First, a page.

Continuation principle

Also known as: Going concern principle, principle of going concern

The going concern principle is part of the principles of proper accounting. It states that a company's balance sheet items are valued in terms of going concern. This assumption has an impact on the commercial and tax balance sheet and only applies if there are no early indicators of bankruptcy.

Definition / explanation

A company balance sheet is addressed to various addressees. For the proper (comparable) listing, legal principles must be observed, such as the continuation principle (also known as the going concern principle).

The assets are valued in accordance with the going concern principle as part of a continued company within the scope of the operational purpose. A year is assumed as the forecast timeframe. If the continuation of the company's activities is actually or legally jeopardized, this results in a change in the purpose of the balance sheet from the perspective of liquidation. This results in changed values, which means that successive balances cannot be compared.

How does the going concern principle affect?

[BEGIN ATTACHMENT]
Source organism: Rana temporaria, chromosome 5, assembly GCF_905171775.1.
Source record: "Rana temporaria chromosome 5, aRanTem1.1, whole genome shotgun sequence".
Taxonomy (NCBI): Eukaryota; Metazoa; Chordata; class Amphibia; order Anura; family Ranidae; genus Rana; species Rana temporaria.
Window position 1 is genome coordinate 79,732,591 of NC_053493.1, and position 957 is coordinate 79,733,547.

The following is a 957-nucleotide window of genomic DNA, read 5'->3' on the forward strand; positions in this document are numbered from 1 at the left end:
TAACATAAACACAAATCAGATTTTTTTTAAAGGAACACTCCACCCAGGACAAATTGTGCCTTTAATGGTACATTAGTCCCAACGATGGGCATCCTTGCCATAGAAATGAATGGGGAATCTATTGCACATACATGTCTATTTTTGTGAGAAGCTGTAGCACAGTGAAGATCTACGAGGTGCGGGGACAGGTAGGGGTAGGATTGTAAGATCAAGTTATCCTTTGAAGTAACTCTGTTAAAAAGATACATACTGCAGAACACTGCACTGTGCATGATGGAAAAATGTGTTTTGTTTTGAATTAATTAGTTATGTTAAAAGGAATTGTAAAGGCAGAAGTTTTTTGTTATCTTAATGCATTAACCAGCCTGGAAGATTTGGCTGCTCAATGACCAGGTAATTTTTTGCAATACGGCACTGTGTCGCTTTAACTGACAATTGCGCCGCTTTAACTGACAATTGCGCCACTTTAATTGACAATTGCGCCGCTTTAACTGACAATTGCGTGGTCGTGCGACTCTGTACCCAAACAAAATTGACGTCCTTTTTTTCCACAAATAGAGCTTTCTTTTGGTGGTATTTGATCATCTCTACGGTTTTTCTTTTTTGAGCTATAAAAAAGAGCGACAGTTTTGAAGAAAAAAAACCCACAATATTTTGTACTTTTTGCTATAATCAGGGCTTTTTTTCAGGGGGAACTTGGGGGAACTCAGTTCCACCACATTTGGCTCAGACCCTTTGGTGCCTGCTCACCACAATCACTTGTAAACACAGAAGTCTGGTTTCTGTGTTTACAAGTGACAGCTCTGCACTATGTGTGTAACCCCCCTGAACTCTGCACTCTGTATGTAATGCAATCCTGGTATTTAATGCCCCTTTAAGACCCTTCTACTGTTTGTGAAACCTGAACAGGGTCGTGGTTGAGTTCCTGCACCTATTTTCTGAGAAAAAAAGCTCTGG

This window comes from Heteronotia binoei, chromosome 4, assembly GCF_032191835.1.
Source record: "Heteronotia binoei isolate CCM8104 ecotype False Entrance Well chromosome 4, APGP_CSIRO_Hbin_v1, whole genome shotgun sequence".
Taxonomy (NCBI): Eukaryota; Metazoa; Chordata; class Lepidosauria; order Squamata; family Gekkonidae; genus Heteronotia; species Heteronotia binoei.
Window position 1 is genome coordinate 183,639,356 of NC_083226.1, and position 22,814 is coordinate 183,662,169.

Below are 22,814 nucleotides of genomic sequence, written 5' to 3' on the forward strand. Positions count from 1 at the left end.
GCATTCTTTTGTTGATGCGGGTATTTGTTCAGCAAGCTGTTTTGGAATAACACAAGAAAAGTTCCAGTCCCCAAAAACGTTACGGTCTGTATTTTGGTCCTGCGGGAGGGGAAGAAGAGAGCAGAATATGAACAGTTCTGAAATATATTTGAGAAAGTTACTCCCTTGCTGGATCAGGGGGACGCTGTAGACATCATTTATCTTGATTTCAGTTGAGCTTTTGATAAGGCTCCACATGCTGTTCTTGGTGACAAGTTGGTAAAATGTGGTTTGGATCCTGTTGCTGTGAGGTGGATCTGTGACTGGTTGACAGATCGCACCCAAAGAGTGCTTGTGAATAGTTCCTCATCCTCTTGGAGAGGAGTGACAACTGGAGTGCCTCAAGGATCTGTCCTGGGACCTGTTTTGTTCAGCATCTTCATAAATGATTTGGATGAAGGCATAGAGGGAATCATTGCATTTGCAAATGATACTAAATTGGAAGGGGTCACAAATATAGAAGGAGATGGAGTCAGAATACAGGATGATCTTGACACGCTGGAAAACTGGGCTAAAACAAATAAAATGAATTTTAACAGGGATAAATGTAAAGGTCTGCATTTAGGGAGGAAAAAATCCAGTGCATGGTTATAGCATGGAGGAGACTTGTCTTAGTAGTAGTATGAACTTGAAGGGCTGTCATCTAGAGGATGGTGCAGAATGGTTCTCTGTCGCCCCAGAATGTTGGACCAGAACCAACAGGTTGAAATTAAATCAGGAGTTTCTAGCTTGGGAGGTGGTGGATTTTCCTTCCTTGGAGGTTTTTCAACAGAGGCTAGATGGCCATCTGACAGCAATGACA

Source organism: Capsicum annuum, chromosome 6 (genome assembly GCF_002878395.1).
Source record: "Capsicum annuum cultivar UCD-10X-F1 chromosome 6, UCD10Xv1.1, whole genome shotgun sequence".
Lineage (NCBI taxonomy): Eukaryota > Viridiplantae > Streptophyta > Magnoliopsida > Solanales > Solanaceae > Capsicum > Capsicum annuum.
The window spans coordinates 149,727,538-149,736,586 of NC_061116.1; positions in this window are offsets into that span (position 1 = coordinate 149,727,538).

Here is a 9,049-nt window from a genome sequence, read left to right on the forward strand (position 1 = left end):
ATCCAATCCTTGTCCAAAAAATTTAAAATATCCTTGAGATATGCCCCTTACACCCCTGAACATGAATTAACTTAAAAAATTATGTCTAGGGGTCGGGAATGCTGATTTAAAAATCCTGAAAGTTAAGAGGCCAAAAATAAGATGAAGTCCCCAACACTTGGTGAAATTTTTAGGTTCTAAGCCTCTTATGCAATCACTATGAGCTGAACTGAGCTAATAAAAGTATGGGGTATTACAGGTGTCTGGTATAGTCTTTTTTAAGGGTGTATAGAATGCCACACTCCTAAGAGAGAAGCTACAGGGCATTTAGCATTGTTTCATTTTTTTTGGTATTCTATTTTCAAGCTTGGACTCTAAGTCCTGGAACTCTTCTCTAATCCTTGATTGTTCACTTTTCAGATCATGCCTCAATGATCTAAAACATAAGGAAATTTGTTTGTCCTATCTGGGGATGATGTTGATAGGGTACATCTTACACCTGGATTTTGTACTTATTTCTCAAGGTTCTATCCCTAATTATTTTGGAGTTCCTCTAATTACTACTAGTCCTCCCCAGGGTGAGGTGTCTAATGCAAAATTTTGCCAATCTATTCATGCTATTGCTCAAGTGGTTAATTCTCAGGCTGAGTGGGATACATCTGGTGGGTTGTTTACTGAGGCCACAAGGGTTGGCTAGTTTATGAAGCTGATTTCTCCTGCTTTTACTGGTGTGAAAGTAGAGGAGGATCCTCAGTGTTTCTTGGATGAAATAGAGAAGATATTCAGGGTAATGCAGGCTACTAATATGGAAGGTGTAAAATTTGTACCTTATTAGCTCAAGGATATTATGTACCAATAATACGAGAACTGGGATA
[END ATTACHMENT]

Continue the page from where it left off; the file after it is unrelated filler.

Eine nach dem Fortführungsprinzip erstellte Bilanz beinhaltet demnach zu Anschaffungs- oder Manufacturing costs angesetzte Vermögensgegenstände, die innerhalb der betrieblichen Tätigkeit verbraucht oder beschafft werden.

If, on the other hand, it is foreseeable that a company will no longer pursue or pursue its business purpose, fixed or circulating goods are already valued at the assumed liquidation proceeds (creditors' interest).

Certain expenses that are realized in the context of an insolvency (e.g. social plan obligations, debts) are not to be accounted for accordingly.

Summary

  • The continuation principle is anchored in the Commercial Code as the principle of proper bookkeeping
  • Bewertung von Bilanzposten nach Fortführungsprinzip drückt aus, dass das Unternehmen auch nach dem Balance sheet date weiter besteht
  • becomes meaningless for companies in the face of impending bankruptcy
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Further explanations on financial accounting